Articles | Volume 12, issue 1
Biogeosciences, 12, 237–256, 2015
Biogeosciences, 12, 237–256, 2015

Research article 14 Jan 2015

Research article | 14 Jan 2015

The importance of micrometeorological variations for photosynthesis and transpiration in a boreal coniferous forest

G. Schurgers1,2, F. Lagergren1, M. Mölder1, and A. Lindroth1 G. Schurgers et al.
  • 1Lund University, Dept. of Physical Geography and Ecosystem Science, Lund, Sweden
  • 2now at: University of Copenhagen, Dept. of Geosciences and Natural Resource Management, Copenhagen, Denmark

Abstract. Plant canopies affect the canopy micrometeorology, and thereby alter canopy exchange processes. For the simulation of these exchange processes on a regional or global scale, large-scale vegetation models often assume homogeneous environmental conditions within the canopy. In this study, we address the importance of vertical variations in light, temperature, CO2 concentration and humidity within the canopy for fluxes of photosynthesis and transpiration of a boreal coniferous forest in central Sweden. A leaf-level photosynthesis-stomatal conductance model was used for aggregating these processes to canopy level while applying the within-canopy distributions of these driving variables.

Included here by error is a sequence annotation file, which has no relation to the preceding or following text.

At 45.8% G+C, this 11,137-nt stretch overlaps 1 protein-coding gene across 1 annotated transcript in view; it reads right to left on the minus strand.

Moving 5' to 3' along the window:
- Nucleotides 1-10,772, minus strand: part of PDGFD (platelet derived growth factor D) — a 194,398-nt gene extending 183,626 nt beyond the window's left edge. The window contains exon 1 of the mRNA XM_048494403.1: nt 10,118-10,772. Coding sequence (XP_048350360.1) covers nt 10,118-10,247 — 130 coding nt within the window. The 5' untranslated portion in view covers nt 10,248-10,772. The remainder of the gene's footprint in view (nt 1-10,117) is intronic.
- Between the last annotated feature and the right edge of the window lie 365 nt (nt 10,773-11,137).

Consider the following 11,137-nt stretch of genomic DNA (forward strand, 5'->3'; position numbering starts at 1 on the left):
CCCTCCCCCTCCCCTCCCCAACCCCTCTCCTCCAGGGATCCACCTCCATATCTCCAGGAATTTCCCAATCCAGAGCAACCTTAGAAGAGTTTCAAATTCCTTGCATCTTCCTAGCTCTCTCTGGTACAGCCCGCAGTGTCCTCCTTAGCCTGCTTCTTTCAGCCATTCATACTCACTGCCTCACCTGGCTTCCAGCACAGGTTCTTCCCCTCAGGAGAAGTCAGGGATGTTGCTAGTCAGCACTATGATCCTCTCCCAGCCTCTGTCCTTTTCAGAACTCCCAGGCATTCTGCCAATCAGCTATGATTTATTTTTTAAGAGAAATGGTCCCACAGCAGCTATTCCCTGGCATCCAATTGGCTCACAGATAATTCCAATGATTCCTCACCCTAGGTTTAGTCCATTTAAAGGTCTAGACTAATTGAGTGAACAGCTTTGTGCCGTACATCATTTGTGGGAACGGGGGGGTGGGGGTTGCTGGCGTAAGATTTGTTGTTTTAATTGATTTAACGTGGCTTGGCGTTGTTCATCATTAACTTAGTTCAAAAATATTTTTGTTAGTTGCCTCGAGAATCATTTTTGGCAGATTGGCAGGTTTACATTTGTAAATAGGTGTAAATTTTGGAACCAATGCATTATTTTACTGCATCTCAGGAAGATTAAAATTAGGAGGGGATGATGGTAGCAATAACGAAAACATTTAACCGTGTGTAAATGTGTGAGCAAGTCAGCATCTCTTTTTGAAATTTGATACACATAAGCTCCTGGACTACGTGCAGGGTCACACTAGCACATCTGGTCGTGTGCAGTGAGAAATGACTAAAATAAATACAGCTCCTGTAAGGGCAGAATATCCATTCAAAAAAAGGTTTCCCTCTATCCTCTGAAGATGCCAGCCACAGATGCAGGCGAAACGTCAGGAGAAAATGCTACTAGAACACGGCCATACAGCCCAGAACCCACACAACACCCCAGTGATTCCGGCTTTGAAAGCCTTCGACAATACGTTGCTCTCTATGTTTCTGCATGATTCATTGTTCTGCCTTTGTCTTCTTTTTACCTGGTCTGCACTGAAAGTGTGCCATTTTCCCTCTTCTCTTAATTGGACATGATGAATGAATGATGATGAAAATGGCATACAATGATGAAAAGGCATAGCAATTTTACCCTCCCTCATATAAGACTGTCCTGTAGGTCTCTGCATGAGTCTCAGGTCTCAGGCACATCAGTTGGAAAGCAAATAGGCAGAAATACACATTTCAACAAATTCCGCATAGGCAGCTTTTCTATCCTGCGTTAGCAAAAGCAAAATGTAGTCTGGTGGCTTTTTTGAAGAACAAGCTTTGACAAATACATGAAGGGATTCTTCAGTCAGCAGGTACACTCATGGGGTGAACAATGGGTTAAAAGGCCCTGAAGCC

The simulation model showed good agreement with eddy covariance-derived gross primary production (GPP) estimates on daily and annual timescales, and showed a reasonable agreement between transpiration and observed H2O fluxes, where discrepancies are largely attributable to a lack of forest floor evaporation in the model. Simulations in which vertical heterogeneity was artificially suppressed revealed that the vertical distribution of light is the driver of vertical heterogeneity. Despite large differences between above-canopy and within-canopy humidity, and despite large gradients in CO2 concentration during early morning hours after nights with stable conditions, neither humidity nor CO2 played an important role for vertical heterogeneity of photosynthesis and transpiration.

Final-revised paper